Xubuntu

Chapter 10. Release Cycle

Table of Contents

Planning
Developing
Testing
Releasing
Maintaining

This section loosely describes the stages of a development and release cycle.

Planning

Planning the release is conducted in three phases:

  • Brainstorming

  • Approving blueprints

  • Finalizing specifications

During the brainstorming phase the contributors determine what they would like to work on during the release cycle, including proposals for changes in default applications. Anybody can add items to the list. Settling on the goals in advance will make planning, focusing and estimating the likelihood for the features to be implemented easier.

After the brainstorming is over and before or on the Feature Definition Freeze day, the Xubuntu team will approve or reject the proposed blueprints. Any items with no assignee or rationale will be automatically rejected, but having them will not guarantee that the blueprint is approved. Other criteria include, but are not limited to: likelihood of getting the feature implemented, maintenance weight in the future, possible stability issues, influence on other blueprints, et cetera. The approved blueprints compose the roadmap for the release being developed.

After blueprints are approved, they should be finalized and detailed specifications should be written. These specifications should document the proposed changes and help guide the implementation.

Once the detailed specifications are ready, the developer team should coordinate with the QA team about the required scale and schedule of testing. The QA team will then build a schedule for testing for ISO and package tests. Additional requests for testing during the cycle should be sent out only after consulting the QA team.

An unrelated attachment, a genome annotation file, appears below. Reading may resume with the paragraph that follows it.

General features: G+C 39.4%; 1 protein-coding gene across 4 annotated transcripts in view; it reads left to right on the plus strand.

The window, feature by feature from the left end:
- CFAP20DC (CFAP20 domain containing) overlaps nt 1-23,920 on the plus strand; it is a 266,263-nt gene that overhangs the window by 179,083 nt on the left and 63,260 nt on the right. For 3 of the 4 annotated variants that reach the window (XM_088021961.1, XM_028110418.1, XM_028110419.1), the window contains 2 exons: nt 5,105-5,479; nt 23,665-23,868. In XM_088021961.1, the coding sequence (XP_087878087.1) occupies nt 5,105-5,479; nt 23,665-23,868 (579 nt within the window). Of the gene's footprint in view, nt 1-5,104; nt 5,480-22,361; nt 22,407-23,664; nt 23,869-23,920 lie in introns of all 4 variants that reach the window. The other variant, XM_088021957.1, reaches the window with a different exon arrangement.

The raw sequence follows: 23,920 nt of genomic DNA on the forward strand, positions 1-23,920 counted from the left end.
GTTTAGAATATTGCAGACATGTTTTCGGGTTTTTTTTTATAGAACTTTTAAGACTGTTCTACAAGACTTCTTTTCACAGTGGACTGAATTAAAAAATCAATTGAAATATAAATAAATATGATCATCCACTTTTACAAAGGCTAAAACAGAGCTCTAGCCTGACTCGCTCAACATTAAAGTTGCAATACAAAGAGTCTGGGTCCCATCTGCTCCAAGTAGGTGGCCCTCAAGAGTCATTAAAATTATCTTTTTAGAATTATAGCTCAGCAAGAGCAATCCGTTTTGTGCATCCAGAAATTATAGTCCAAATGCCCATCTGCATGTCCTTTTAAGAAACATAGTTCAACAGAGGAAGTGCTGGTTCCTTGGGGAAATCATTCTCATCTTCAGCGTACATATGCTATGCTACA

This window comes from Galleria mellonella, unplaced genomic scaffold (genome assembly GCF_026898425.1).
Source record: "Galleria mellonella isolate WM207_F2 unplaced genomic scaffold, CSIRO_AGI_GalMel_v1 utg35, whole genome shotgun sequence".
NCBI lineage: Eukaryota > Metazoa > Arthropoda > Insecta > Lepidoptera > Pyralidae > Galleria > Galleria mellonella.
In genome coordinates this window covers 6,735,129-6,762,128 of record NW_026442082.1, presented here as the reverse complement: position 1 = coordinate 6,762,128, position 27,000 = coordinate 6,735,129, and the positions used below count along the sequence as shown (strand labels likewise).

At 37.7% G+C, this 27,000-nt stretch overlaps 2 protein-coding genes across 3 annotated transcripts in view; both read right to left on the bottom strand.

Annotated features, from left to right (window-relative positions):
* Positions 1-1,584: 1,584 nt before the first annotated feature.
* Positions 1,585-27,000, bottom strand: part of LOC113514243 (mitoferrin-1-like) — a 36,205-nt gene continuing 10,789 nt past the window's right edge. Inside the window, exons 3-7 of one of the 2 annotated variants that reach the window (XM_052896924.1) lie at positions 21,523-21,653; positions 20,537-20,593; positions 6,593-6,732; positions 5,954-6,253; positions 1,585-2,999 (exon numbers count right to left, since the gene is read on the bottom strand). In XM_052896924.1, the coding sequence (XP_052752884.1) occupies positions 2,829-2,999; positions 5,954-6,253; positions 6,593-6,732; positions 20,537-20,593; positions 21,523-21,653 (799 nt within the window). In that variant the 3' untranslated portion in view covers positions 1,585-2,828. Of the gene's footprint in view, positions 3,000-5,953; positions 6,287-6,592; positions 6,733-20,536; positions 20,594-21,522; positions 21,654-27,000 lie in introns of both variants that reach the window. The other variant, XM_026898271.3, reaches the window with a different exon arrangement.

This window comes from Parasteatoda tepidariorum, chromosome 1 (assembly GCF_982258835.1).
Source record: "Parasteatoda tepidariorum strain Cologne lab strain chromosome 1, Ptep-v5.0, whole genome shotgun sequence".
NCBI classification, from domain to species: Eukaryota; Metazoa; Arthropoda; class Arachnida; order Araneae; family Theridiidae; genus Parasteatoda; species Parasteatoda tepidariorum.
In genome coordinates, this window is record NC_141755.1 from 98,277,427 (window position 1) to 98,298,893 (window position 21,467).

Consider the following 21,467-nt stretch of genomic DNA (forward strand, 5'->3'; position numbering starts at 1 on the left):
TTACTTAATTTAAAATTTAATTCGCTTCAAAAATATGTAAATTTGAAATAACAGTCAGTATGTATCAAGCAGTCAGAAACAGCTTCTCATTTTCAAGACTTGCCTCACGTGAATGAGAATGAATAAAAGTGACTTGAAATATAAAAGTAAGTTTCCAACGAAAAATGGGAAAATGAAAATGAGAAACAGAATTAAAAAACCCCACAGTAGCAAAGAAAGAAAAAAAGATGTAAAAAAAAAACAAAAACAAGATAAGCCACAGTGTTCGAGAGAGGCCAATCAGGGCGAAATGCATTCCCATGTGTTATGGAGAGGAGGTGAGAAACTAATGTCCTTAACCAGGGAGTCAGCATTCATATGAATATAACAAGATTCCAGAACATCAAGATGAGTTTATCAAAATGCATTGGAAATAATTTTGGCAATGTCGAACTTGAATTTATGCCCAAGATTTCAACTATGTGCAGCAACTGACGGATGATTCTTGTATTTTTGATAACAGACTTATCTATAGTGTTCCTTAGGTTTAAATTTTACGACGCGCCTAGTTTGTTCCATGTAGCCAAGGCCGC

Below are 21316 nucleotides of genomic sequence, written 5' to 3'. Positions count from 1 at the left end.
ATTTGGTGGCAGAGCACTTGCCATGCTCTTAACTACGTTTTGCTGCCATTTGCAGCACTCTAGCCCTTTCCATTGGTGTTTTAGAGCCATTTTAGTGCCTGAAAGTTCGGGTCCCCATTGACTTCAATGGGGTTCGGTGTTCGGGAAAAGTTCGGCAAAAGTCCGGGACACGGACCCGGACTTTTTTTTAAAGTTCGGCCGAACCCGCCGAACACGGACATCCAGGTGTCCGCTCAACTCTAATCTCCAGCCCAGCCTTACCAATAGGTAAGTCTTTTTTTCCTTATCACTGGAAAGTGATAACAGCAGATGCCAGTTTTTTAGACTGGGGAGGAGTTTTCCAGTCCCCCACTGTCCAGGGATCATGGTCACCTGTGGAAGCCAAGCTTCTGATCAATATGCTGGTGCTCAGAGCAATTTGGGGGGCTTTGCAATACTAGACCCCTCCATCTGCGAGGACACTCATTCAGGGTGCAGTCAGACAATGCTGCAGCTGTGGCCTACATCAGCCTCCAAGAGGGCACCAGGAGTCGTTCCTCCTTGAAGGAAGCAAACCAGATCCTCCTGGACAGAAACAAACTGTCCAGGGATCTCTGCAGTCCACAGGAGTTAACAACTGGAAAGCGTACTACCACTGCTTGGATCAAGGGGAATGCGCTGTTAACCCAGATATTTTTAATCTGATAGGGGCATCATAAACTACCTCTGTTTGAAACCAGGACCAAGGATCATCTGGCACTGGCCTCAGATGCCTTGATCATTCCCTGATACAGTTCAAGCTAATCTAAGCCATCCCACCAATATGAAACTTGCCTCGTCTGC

The Ubuntu freezes define the deadlines for implementation.

Developing

In addition to implementing the features and/or improvements set in the roadmap, there are a number of tasks which will occur during each release cycle:

  • Xubuntu packages will be synced or merged with Debian as appropriate

  • Bugs reported by users will be reviewed, fixed, and/or passed upstream

  • Attempt to reduce our delta by pushing appropriate patches upstream

  • Evaluate the seeds to ensure we are shipping the optimal software

  • Work on improving and updating the Xubuntu documentation and artwork

Testing

Throughout the release cycle and even more so towards the end, we will test Xubuntu to ensure that Xubuntu is a quality product that we are proud of.

The most important goal of the testing is to find as many bugs as possible and report them with sufficient detail to the Ubuntu QA trackers. To read more about conducting tests and reporting them, refer to the QA tracker wiki page.

ISO testing

The Xubuntu team will do its best to ensure that released milestone ISOs have enough tests completed. We will also test daily builds, upgrading through supported release paths and running the development version regularly to help detect problems and make sure the changes made meet the release goals, work as expected and do not cause regressions.

The following schedule is used for daily testing:

Scheduled time Action
Beginning of cycle Send testing schedule via both the developer and users mailing lists as well as the Launchpad testing team.